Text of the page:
I always read online reviews.

If I’m trying out a new restaurant, I have to check their star rating. If I’m watching a movie, you better believe I want to see the Rotten Tomato score beforehand. If I see an app that I just can’t live without, I read at least ten user reviews before downloading.

Reading reviews is a common practice today for consumers. Other people’s opinions give an enormous amount of weight to our personal decisions. So much so, that I occasionally wonder how businesses manage all of that very public feedback. Perhaps a restaurant’s service wasn’t spectacular, or a movie’s storyline wasn’t Oscar-worthy, but what if the restaurant changed policies since that one-star review? How do businesses recover from negative reviews? Or on the flip side, how do companies capitalize on positive reviews?

These questions prompted me to think of online reviews from a K-12 perspective. Schools and districts have an extensive online presence today – with websites, social media and mobile apps-and each platform is a space that allows for feedback. While there are plenty of articles about best practices for managing online reviews, there aren’t any that look at the topic through a K-12 lens. Until now. Use these tips to shape your own online review best practices at your school or district:

1) Always respond to reviews

The good, the bad and even the ugly reviews all deserve a response. Everyone can see the reviews, but more importantly, they can also see your response, or lack of. Take this opportunity to engage with your community. Responding to a negative comment can give you a chance to build a relationship and show that your district listens to constructive criticism. Responding to a positive review can show gratitude. Either way, prospective families and staff members will see a proactive district that genuinely cares about communicating with their community.

2) Be genuine and personal

Start by addressing the reviewer by their first name and then thank them for their review. It may seem odd to thank someone if you receive a bad review, but it will ease the tension and show you’re willing to work on the problem. Being combative online will only lead to trouble and a tarnished reputation. Also, make sure you acknowledge their comments and offer a solution or more information. Here are two examples:

Positive review response:

Hello Joe,

Thank you for the review! We’re very excited to hear that our mobile app makes it easier for you to find information about your son’s sports schedule. You can also check his grades and attendance by using the student information section within the app.

Negative review response:

Hello Joe,

Thank you for the review. We’re sorry to hear that you’re having trouble finding sports information within the mobile app. Next time you login, swipe left once and then click on the scoreboard icon to view sports news. We hope this helps your experience. Let us know if there is anything else we can help with.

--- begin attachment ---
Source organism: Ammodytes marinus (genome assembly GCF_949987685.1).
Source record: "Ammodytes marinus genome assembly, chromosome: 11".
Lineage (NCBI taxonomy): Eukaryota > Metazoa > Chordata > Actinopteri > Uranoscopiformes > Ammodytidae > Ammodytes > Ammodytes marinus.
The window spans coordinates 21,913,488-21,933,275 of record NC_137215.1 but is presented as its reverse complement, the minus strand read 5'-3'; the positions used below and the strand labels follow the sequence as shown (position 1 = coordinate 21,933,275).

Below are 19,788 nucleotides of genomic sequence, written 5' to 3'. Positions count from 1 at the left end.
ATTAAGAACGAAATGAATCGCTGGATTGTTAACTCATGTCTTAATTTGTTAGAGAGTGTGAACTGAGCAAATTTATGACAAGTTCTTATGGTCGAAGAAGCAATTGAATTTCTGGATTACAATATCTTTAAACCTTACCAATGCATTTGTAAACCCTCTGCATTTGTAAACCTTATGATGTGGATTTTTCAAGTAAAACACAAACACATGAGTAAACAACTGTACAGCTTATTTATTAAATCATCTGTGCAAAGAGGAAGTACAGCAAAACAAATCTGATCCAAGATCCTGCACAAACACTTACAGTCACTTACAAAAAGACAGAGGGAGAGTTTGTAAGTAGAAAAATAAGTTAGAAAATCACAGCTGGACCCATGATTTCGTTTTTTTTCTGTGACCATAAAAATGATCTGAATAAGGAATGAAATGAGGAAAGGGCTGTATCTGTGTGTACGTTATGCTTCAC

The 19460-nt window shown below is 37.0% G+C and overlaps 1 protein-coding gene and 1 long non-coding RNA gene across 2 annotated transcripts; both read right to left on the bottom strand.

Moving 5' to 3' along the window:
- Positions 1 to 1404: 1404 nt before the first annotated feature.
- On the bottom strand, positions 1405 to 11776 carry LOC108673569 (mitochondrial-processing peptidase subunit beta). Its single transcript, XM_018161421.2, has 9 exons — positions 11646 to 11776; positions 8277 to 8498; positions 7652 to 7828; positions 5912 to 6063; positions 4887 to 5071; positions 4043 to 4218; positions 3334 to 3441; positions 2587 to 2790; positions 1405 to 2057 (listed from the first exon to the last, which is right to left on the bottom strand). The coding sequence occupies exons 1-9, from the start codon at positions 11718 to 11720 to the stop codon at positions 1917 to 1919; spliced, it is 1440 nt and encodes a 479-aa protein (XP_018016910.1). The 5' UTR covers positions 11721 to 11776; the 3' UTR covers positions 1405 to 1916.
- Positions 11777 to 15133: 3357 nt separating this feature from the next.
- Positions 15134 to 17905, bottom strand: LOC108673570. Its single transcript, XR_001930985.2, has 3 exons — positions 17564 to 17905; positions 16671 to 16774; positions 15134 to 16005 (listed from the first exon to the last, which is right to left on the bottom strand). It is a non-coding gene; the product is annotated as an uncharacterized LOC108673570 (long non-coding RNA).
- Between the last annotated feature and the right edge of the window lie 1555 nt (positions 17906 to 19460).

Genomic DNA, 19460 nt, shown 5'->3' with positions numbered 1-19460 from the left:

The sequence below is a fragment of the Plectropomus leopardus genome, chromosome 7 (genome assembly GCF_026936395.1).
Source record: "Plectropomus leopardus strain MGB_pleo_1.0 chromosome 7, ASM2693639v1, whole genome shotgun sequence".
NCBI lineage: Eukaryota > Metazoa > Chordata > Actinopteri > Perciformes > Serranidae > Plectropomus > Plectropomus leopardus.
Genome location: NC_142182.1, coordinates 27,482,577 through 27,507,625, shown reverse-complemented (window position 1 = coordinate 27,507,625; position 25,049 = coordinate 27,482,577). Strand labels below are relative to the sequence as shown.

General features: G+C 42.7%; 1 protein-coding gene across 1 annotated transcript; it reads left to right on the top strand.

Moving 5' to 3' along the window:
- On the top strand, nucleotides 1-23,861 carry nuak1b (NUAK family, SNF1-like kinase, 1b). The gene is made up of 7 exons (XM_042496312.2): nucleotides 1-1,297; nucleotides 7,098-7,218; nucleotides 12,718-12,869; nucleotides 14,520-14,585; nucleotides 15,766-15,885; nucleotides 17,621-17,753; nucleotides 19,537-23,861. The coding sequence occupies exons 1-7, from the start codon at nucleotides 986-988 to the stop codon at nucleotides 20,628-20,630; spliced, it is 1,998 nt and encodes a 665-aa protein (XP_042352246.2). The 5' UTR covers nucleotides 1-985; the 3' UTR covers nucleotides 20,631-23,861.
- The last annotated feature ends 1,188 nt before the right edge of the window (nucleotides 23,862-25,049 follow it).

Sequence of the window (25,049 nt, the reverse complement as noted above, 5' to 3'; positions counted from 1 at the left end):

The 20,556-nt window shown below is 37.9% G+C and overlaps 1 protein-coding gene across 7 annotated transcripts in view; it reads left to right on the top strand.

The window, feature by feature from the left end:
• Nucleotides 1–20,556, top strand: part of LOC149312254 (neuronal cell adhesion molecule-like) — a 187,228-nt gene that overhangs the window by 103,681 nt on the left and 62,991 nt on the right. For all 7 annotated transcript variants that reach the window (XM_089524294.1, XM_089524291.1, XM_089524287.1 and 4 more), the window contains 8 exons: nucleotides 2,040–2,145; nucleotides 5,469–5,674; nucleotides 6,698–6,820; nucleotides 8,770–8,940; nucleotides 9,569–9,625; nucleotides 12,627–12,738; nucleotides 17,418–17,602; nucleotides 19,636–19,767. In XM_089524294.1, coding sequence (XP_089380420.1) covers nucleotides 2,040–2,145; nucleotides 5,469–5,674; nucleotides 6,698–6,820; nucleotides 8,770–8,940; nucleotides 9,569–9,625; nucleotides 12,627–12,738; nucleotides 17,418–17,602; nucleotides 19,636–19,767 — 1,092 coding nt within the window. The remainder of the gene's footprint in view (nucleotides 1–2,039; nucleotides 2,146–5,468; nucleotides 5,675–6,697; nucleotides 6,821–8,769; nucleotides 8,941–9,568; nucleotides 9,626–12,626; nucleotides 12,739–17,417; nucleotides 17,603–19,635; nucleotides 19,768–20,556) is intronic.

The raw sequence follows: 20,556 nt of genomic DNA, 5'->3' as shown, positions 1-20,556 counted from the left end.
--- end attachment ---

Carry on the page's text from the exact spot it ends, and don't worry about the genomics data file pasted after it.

3) Make it a learning experience

Regardless of what kind of feedback you receive, turn it into an opportunity for improvement. Watch for trends and consistent comments. If you see multiple reviews stating the same feedback, then consider acting on it. The more you show you’re listening to that specific channel, the more significant its base will become. Here’s an example:

Your superintendent wrote a blog for your website. It got rave reviews and parents enjoyed the transparency into the leadership’s inner circle. Act on it and make the superintendent blog a regular activity. Create a survey on your website asking parents what topics the blog should cover in upcoming posts. More eyeballs to your website will lead to a more informed community, which ultimately has an impact on student success.

4) Share the good vibes

The best way to promote your district is to let someone else do it on your behalf. Lucky for you, parents and community members are already doing that in the form of online reviews. Here are a couple of ideas for sharing the positivity:

  • Take screenshots of rave reviews and post them on your website for prospective families to see.
  • Have parents read their mobile app reviews during intermission or halftime at an event to encourage more downloads.
  • Promote positive reviews via your social media channels. Make sure you link to the source of the review, so people can like, bookmark or download what you’re promoting.
  • Add reviews to brochures, newsletters, and printed materials you send your community.
  • Share reviews during a staff meeting to boost morale.

Online reviews are just as critical to your school and district as they are to a business selling a product. Although your community isn’t making a “buying decision,” they are deciding about education. Parents and students are always weighing their options (public, virtual, charter, private, homeschooling) and you better believe they’re checking your online reviews. Show them your district cares by taking the time to respond to their feedback and create an open channel of authentic communication.

To learn more about managing your online presence, download this free social media ebook written by K-12 communication leaders.

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